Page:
SpaceX, Orbital, and NASA Reassure Congress on Commercial Cargo

SpaceX, Orbital, and NASA Reassure Congress on Commercial Cargo

Representatives of the two companies under contract to provide commercial cargo services to keep the International Space Station (ISS) operating after the shuttle program ends and a top NASA official reassured a congressional subcommittee this morning that they would be ready soon.

Gwynne Shotwell, President of SpaceX, and Frank Culbertson, Senior Vice President of Orbital Sciences Corp., each told the Subcommittee on Space and Aeronautics of the House Science, Space and Technology Committee that they are confident they can meet their current schedules. Most of the development work is completed, they said, and test flights of their launch vehicles (Falcon 9 and Taurus 2) and capsules (Dragon and Cygnus) are due to be finished by the end of 2011. Cargo services will begin in 2012, they asserted.

NASA’s Associate Administrator for Space Operations, Bill Gerstenmaier, also expressed confidence in the companies’ abilities to meet the schedules. He added, however, that NASA anticipates delays could happen. Consequently, through pre-positioning spares on the ISS, the orbiting facility could operate for as long as a year after the last shuttle leaves later this summer with minimum resupply requirements, Gerstenmaier said. The space shuttle Endeavour is currently docked to the ISS; only one more shuttle flight, Atlantis (STS-135), remains on the manifest. It is currently scheduled to launch on July 8.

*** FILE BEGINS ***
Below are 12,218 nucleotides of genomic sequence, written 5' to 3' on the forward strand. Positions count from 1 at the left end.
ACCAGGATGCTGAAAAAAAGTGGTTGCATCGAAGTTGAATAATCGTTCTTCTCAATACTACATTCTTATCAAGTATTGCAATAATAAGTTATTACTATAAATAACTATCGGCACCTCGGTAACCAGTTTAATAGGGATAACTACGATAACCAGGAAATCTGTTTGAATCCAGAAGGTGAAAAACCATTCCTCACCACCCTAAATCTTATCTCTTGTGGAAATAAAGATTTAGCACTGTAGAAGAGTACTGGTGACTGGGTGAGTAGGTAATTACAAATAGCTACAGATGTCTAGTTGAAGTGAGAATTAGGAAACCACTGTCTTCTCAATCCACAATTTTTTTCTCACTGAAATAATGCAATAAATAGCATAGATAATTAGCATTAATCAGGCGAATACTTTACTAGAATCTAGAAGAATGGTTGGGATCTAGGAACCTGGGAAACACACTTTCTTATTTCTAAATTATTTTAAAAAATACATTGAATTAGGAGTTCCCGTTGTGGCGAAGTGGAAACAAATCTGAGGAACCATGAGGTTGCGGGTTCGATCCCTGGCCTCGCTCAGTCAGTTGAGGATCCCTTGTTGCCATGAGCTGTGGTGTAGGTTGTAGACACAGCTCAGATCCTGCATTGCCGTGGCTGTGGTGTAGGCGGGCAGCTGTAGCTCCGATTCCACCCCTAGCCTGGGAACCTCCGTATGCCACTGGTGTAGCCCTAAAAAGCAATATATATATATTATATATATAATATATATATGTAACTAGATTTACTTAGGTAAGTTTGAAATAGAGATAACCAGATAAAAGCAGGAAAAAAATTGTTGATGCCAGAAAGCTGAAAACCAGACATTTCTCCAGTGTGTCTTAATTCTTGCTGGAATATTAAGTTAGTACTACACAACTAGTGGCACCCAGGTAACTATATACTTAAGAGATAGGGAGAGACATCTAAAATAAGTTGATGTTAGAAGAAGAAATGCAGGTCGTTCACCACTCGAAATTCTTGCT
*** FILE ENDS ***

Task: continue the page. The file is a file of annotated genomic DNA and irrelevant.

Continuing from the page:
A hearing charter prepared in advance by committee staff shows that on a per pound to orbit basis, it will cost more to use commercial cargo services than launching on the space shuttle or Russia’s Progress automated spacecraft. When asked by one of the subcommittee members if those figures were accurate, Gerstenmaier said he would have to look at the numbers carefully and respond at a later time.

Whether the companies and NASA were persuasive was not immediately evident. In press releases immediately after the hearing, Republicans and Democrats sounded perhaps slightly less skeptical than previously, but made clear they will continue to scrutinize the commercial cargo program. The Republicans went further to say that this was just the first in a series of hearings “to provide close oversight of commercial space launch capabilities.”

A webcast of the hearing is available on the committee’s website.

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